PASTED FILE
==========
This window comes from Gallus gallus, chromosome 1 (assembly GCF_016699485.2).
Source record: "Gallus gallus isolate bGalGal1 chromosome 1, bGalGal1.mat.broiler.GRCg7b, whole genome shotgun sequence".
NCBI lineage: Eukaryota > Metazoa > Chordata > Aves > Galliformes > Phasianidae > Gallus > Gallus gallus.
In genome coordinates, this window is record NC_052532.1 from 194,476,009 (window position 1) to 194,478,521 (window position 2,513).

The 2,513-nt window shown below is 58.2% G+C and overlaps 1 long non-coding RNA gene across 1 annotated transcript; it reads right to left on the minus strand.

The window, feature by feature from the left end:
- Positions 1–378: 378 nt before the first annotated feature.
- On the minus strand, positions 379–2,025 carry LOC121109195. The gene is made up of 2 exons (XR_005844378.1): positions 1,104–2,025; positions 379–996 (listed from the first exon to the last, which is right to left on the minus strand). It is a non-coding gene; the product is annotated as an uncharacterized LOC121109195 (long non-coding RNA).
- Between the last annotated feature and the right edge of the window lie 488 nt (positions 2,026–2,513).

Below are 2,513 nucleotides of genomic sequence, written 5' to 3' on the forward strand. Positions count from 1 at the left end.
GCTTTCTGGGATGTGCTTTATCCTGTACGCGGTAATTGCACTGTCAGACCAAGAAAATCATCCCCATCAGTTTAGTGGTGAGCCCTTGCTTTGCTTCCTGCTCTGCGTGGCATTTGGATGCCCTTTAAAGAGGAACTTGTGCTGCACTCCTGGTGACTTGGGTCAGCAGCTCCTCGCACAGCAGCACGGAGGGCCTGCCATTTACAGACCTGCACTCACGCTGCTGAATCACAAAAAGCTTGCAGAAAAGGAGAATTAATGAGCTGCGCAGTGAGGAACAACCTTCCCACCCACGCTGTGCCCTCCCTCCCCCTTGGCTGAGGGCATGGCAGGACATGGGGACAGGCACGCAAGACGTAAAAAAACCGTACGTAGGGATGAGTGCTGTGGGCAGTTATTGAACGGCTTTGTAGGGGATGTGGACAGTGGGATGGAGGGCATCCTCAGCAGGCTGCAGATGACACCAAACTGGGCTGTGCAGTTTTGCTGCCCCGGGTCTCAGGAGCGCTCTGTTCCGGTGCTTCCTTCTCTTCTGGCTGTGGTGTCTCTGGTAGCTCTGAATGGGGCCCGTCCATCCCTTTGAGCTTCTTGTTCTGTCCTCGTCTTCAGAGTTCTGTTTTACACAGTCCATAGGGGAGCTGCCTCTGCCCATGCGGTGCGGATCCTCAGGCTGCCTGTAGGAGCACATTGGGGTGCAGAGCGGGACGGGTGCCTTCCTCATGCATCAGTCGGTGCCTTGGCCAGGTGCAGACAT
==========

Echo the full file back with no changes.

This window comes from Gallus gallus, chromosome 1 (assembly GCF_016699485.2).
Source record: "Gallus gallus isolate bGalGal1 chromosome 1, bGalGal1.mat.broiler.GRCg7b, whole genome shotgun sequence".
NCBI lineage: Eukaryota > Metazoa > Chordata > Aves > Galliformes > Phasianidae > Gallus > Gallus gallus.
In genome coordinates, this window is record NC_052532.1 from 194,476,009 (window position 1) to 194,478,521 (window position 2,513).

The 2,513-nt window shown below is 58.2% G+C and overlaps 1 long non-coding RNA gene across 1 annotated transcript; it reads right to left on the minus strand.

The window, feature by feature from the left end:
- Positions 1–378: 378 nt before the first annotated feature.
- On the minus strand, positions 379–2,025 carry LOC121109195. The gene is made up of 2 exons (XR_005844378.1): positions 1,104–2,025; positions 379–996 (listed from the first exon to the last, which is right to left on the minus strand). It is a non-coding gene; the product is annotated as an uncharacterized LOC121109195 (long non-coding RNA).
- Between the last annotated feature and the right edge of the window lie 488 nt (positions 2,026–2,513).

Below are 2,513 nucleotides of genomic sequence, written 5' to 3' on the forward strand. Positions count from 1 at the left end.
GCTTTCTGGGATGTGCTTTATCCTGTACGCGGTAATTGCACTGTCAGACCAAGAAAATCATCCCCATCAGTTTAGTGGTGAGCCCTTGCTTTGCTTCCTGCTCTGCGTGGCATTTGGATGCCCTTTAAAGAGGAACTTGTGCTGCACTCCTGGTGACTTGGGTCAGCAGCTCCTCGCACAGCAGCACGGAGGGCCTGCCATTTACAGACCTGCACTCACGCTGCTGAATCACAAAAAGCTTGCAGAAAAGGAGAATTAATGAGCTGCGCAGTGAGGAACAACCTTCCCACCCACGCTGTGCCCTCCCTCCCCCTTGGCTGAGGGCATGGCAGGACATGGGGACAGGCACGCAAGACGTAAAAAAACCGTACGTAGGGATGAGTGCTGTGGGCAGTTATTGAACGGCTTTGTAGGGGATGTGGACAGTGGGATGGAGGGCATCCTCAGCAGGCTGCAGATGACACCAAACTGGGCTGTGCAGTTTTGCTGCCCCGGGTCTCAGGAGCGCTCTGTTCCGGTGCTTCCTTCTCTTCTGGCTGTGGTGTCTCTGGTAGCTCTGAATGGGGCCCGTCCATCCCTTTGAGCTTCTTGTTCTGTCCTCGTCTTCAGAGTTCTGTTTTACACAGTCCATAGGGGAGCTGCCTCTGCCCATGCGGTGCGGATCCTCAGGCTGCCTGTAGGAGCACATTGGGGTGCAGAGCGGGACGGGTGCCTTCCTCATGCATCAGTCGGTGCCTTGGCCAGGTGCAGACAT